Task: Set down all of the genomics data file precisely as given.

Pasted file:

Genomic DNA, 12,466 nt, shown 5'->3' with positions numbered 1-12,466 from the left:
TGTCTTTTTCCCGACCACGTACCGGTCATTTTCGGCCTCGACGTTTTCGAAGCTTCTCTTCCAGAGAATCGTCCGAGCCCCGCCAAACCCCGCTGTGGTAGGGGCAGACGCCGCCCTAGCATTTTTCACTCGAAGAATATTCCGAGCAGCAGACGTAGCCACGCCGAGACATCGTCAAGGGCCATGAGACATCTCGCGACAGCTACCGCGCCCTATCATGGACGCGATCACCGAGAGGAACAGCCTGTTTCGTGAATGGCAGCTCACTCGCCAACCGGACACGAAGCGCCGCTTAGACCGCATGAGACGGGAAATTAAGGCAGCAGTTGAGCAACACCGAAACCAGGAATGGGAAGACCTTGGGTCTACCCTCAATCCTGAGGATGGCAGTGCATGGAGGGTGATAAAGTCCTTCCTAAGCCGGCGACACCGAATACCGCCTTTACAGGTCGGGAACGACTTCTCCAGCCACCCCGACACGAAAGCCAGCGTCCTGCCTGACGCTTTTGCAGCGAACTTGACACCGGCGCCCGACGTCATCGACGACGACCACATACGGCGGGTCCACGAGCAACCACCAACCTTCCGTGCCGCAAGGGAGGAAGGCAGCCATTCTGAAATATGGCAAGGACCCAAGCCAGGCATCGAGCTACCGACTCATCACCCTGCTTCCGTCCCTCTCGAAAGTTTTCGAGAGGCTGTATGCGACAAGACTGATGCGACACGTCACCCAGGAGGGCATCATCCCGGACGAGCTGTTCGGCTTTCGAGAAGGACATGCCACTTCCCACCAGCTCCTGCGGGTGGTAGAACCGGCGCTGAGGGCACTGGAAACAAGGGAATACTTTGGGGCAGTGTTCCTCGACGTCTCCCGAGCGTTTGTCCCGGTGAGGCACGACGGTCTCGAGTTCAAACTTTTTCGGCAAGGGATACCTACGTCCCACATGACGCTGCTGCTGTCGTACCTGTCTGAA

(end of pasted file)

Genomic DNA, 12,466 nt, shown 5'->3' with positions numbered 1-12,466 from the left:
TGTCTTTTTCCCGACCACGTACCGGTCATTTTCGGCCTCGACGTTTTCGAAGCTTCTCTTCCAGAGAATCGTCCGAGCCCCGCCAAACCCCGCTGTGGTAGGGGCAGACGCCGCCCTAGCATTTTTCACTCGAAGAATATTCCGAGCAGCAGACGTAGCCACGCCGAGACATCGTCAAGGGCCATGAGACATCTCGCGACAGCTACCGCGCCCTATCATGGACGCGATCACCGAGAGGAACAGCCTGTTTCGTGAATGGCAGCTCACTCGCCAACCGGACACGAAGCGCCGCTTAGACCGCATGAGACGGGAAATTAAGGCAGCAGTTGAGCAACACCGAAACCAGGAATGGGAAGACCTTGGGTCTACCCTCAATCCTGAGGATGGCAGTGCATGGAGGGTGATAAAGTCCTTCCTAAGCCGGCGACACCGAATACCGCCTTTACAGGTCGGGAACGACTTCTCCAGCCACCCCGACACGAAAGCCAGCGTCCTGCCTGACGCTTTTGCAGCGAACTTGACACCGGCGCCCGACGTCATCGACGACGACCACATACGGCGGGTCCACGAGCAACCACCAACCTTCCGTGCCGCAAGGGAGGAAGGCAGCCATTCTGAAATATGGCAAGGACCCAAGCCAGGCATCGAGCTACCGACTCATCACCCTGCTTCCGTCCCTCTCGAAAGTTTTCGAGAGGCTGTATGCGACAAGACTGATGCGACACGTCACCCAGGAGGGCATCATCCCGGACGAGCTGTTCGGCTTTCGAGAAGGACATGCCACTTCCCACCAGCTCCTGCGGGTGGTAGAACCGGCGCTGAGGGCACTGGAAACAAGGGAATACTTTGGGGCAGTGTTCCTCGACGTCTCCCGAGCGTTTGTCCCGGTGAGGCACGACGGTCTCGAGTTCAAACTTTTTCGGCAAGGGATACCTACGTCCCACATGACGCTGCTGCTGTCGTACCTGTCTGAA